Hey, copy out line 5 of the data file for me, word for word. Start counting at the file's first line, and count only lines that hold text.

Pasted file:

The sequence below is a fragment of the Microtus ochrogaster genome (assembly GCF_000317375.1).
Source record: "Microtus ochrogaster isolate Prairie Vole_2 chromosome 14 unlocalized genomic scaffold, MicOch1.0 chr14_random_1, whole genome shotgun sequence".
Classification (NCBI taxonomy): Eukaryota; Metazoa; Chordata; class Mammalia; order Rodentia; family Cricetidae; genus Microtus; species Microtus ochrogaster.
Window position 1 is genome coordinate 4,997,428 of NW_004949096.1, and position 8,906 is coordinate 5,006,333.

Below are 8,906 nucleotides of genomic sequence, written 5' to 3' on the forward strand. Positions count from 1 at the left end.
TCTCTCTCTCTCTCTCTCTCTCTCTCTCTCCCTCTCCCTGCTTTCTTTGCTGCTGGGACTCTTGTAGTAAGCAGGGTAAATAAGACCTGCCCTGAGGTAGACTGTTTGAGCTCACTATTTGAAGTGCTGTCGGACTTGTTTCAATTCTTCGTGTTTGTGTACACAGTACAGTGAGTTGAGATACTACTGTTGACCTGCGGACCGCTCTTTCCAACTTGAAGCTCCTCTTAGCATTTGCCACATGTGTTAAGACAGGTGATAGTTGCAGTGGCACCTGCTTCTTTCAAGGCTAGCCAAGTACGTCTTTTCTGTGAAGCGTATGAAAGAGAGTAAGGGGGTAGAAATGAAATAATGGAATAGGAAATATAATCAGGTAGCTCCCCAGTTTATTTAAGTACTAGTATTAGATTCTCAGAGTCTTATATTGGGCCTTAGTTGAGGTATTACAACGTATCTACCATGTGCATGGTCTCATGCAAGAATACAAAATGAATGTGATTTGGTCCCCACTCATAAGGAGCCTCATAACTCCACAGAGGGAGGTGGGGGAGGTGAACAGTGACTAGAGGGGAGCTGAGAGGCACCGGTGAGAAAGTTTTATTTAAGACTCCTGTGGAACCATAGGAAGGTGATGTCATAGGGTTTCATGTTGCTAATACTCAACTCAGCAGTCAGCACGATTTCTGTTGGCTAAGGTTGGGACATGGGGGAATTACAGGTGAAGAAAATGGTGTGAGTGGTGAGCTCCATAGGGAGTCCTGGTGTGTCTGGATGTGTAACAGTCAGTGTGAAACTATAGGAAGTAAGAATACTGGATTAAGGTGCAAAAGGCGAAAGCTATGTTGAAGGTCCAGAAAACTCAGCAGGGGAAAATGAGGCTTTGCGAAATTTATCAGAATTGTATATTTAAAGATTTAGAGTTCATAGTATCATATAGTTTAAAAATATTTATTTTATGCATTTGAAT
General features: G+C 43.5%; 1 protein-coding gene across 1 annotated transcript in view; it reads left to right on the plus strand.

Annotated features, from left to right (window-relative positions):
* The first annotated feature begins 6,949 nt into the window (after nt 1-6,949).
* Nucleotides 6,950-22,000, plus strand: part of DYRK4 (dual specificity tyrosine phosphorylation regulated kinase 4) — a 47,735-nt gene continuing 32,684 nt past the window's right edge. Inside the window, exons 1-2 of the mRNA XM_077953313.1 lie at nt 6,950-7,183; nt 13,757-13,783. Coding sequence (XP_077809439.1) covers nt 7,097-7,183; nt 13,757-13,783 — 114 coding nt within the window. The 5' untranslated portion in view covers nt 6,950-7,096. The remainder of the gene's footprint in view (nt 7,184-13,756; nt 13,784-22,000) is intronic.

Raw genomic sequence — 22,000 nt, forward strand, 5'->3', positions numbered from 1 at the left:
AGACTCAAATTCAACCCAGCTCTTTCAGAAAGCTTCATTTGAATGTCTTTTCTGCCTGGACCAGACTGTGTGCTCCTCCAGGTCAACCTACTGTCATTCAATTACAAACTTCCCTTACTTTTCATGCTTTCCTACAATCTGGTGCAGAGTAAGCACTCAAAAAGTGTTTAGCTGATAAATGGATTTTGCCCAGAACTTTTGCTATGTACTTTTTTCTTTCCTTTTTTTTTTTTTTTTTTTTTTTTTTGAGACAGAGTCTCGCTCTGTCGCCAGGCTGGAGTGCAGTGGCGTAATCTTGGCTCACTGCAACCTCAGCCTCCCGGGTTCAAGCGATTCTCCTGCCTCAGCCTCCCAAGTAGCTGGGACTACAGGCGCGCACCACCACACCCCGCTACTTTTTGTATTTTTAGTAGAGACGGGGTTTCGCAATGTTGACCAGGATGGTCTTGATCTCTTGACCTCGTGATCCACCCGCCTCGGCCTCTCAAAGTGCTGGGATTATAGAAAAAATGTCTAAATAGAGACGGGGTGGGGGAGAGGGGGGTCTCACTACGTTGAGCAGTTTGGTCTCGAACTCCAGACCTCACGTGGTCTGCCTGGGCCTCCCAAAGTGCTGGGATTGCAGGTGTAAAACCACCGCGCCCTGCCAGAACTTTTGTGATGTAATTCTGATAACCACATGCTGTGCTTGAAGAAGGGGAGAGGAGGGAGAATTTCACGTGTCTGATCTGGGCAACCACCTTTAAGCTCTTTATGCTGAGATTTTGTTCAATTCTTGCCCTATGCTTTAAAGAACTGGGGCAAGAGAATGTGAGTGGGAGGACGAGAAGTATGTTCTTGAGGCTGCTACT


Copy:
Below are 8,906 nucleotides of genomic sequence, written 5' to 3' on the forward strand. Positions count from 1 at the left end.